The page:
thumbnail image

Figure 1. These chest computed tomography images from a human aged 35 years who was a current smoker with an epithelial growth factor receptor gene mutation (L858R) reveal miliary pulmonary metastases. (A) Profuse, tiny, discrete, rounded, pulmonary opacities that generally are uniform in size are distributed diffusely throughout the lungs. A primary lesion was identified in the right upper lobe (arrow). (B) Four weeks after the initiation of gefitinib, the patient achieved a partial response.

Download figure to PowerPoint

thumbnail image

Figure 2. These chest computed tomography images from a women aged 67 years who was a nonsmoker with an epithelial growth factor receptor gene mutation (L858R) reveal diffuse, random pulmonary (nonmiliary) metastases. (A) Multiple nodules are distributed diffusely throughout the lungs and a primary lesion in the right upper lobe (arrow). The nodules are not uniform in size. (B) Four weeks after the initiation of erlotinib, the patient achieved a partial response.

Download figure to PowerPoint

thumbnail image

Figure 3. These chest computed tomography images from a women aged 79 years who was an exsmoker with the wild-type epithelial growth factor receptor gene reveal miliary pulmonary metastases. (A) Bilateral pleural effusions and profuse, tiny, discrete, rounded pulmonary opacities that generally are uniform in size are distributed diffusely throughout the lungs. (B) Four weeks after the initiation of gefitinib, the patient achieved a partial response.

Download figure to PowerPoint

thumbnail image

Figure 4. These chest computed tomography images from a women aged 36 years who was an exsmoker with the wild-type epithelial growth factor receptor gene reveal a bronchioloalveolar carcinoma pattern. (A) Patchy consolidation, ground-glass opacity, and centrolobular nodules are distributed bilaterally in the lower lungs. (B) Four weeks after the initiation of gefitinib, she developed progressive disease.

Download figure to PowerPoint

Statistical Analysis

The univariate correlation between each independent variable was examined using either the chi-square test or the Fisher exact test. A multivariate logistic regression model was applied to estimate odds ratios (ORs) and 95% confidence intervals (CIs). Only those variables with P values <.1 in univariate analysis were included in the multivariate analysis. All tests were 2-tailed, and P values <.05 were considered statistically significant. All preceding statistical analyses were performed using JMP 8 software (SAS Institute, Cary, NC).

RESULTS

  1. Top of page
  2. Abstract
  3. MATERIALS AND METHODS
  4. RESULTS
  5. DISCUSSION
  6. CONFLICT OF INTEREST DISCLOSURES
  7. REFERENCES

EGFR mutations were detected in 77 of 163 patients (47%) and were not detected in 86 of 163 patients (53%). Twenty-two of 77 patients who had EGFR mutations had lung metastases (29%), and 33 of 86 patients with wild-type EGFR had pulmonary metastases (38%; P = .19; chi-square test). The clinical characteristics of the 55 patients who had pulmonary metastases are summarized in Table 1. The profiles of patients with EGFR mutations were similar to those reported previously.11, 12 The EGFR mutations were identified preferentially (but not significantly) among women (15 of 31 patients; P = .15; chi-square test) but were identified significantly in patients who had a smoking history of <10 pack-years (17 of 30 patients; P = .0057; chi-square test). Diffuse, random pulmonary metastases and miliary metastases were identified in 11 patients (50%) and 7 patients (32%), respectively, of the 22 patients who had EGFR mutations and in 4 patients (12%) and 1 patient (3%), respectively, of the 33 patients who had wild-type EGFR. EGFR mutations were associated significantly with both diffuse, random pulmonary metastases and miliary metastases (P = .0043 and P = .0049, respectively; Fisher exact test) (Table 2). In contrast, EGFR mutations were not associated with a BAC pattern (P = .72; Fisher exact test).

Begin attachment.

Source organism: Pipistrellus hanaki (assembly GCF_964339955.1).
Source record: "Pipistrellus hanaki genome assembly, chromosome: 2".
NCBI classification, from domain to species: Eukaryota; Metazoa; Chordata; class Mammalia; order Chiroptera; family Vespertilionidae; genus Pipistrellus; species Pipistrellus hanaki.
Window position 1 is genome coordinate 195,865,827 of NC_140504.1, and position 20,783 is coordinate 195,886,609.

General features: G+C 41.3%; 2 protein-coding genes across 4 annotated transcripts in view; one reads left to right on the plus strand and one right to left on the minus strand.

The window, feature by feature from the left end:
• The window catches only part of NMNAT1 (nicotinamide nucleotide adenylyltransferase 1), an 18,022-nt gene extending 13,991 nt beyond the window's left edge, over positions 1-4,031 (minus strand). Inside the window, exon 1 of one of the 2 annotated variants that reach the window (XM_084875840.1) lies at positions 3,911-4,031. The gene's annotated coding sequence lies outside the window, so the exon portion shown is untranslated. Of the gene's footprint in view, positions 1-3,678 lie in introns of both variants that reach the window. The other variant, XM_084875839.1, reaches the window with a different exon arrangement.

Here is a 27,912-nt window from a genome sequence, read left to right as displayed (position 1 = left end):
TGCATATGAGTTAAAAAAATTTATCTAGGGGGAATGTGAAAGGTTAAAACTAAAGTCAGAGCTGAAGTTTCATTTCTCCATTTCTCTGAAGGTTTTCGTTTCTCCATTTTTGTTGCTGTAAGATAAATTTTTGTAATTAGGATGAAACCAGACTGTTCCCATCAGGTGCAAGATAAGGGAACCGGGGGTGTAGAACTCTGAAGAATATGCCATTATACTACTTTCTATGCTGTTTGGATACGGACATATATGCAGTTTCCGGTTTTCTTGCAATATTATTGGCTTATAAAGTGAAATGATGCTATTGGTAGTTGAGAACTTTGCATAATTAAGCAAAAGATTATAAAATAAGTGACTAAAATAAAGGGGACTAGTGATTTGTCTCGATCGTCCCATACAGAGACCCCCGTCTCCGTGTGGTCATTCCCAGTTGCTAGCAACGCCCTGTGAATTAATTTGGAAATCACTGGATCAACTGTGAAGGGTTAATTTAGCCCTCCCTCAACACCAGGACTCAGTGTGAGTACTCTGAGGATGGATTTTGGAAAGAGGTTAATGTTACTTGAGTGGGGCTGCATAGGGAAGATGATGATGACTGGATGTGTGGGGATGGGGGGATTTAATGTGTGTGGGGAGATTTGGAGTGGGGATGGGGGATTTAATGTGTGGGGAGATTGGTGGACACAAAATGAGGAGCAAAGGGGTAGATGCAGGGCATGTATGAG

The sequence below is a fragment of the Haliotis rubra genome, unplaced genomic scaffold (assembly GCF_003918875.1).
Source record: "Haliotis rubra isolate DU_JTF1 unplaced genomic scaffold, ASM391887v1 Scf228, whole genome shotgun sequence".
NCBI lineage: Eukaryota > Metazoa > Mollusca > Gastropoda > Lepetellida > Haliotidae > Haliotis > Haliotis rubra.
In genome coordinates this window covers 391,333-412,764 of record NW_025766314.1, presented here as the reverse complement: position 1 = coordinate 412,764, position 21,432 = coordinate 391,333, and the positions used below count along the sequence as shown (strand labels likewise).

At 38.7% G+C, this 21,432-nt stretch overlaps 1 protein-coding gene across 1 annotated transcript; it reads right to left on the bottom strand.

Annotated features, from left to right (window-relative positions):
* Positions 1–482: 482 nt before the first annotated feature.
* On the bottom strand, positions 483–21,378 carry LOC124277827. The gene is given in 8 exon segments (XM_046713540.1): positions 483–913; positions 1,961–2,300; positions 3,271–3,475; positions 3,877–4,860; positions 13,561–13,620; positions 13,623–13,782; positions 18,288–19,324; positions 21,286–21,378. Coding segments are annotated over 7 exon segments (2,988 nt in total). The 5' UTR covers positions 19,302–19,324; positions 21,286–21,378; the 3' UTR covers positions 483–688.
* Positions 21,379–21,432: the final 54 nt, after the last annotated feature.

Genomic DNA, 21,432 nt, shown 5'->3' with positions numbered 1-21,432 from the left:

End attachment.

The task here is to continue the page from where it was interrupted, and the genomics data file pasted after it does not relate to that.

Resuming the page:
EGFR-TKIs were administered to 31 of 55 patients who had pulmonary metastases, and 19 of those 31 patients (61%) achieved a partial response (Table 3). EGFR-TKIs were more administered frequently to patients who had EGFR mutations (18 of 22 patients; 82%) than to patients who had the wild-type EGFR gene (13 of 33 patients; 39%; P = .0024; Fisher exact test). The response rate to EGFR-TKIs was higher preferentially (but not significantly) among women (15 of 22 patients; P = .25; Fisher exact test) and among patients who had a smoking history of <10 pack-years (15 of 21 patients; P = .13; Fisher exact test). In contrast, the response rate was significantly higher among patients who had EGFR mutations (16 of 18 patients; 89%) than among patients who had the wild-type EGFR gene (3 of 13 patients; 23%; P = .0005; Fisher exact test). In addition, the response rate was significantly higher in patients who had diffuse, random pulmonary metastases (11 of 13 patients; 85%) than in patients who had other pulmonary metastases (8 of 18 patients; 44%; P = .032; Fisher exact test). Four of the 15 patients who had diffuse, random pulmonary metastases had the wild-type EGFR gene. It is noteworthy that 2 of those 4 patients achieved a partial response to gefitinib (Fig. 3).

Table 3. Clinical Characteristics of Patients With Pulmonary Metastases Who Received Epidermal Growth Factor Receptor-Tyrosine Kinase Inhibitor Treatment (n=31)
CharacteristicEGFR-TKI ResponseP
PRSD or PD
  • EGFR indicates epidermal growth factor receptor; TKI, tyrosine kinase inhibitor; PR, partial response; SD, stable disease; PD, progressive disease; BAC, bronchioloalveolar pattern.

  • a

    Statistically significant in Chi square test or Fisher exact test (P < .05).

No. of Patients1912
Age, y   
 <7099 
 ≥70103.16
Sex   
 Men45 
 Women157.25
Smoking status, pack-years   
 <1046 
 ≥10156.13
Performance status   
 0-11711 
 2-421.84
No. of previous chemotherapy regimens   
  0-1186 
  ≥216.007a
Pulmonary metastasis pattern   
 Diffuse random (miliary)11 (6)2 (0) 
 Others (BAC)8 (1)10 (3).032/.059a
EGFR   
 Mutated1610 
 Wild type32.0005a

We constructed a multivariate logistic regression model to identify the factors associated significantly with EGFR mutations and the response rate in this cohort. EGFR mutations were associated independently with a smoking history of <10 pack-years (OR, 4.40; 95%CI, 1.25-17.61; P = .026) and with diffuse, random pulmonary metastases (OR, 6.12; 95%CI, 1.58-27.97; P = .012) (Table 4). In contrast, the response rate was associated independently only with EGFR mutations (OR, 44.38; 95%CI, 4.28-1602.28; P = .0075) (Table 5). “Miliary metastases” were not analyzed, because the number of patients with such metastases was too small, and these were included in the “diffuse, random pulmonary metastases” category.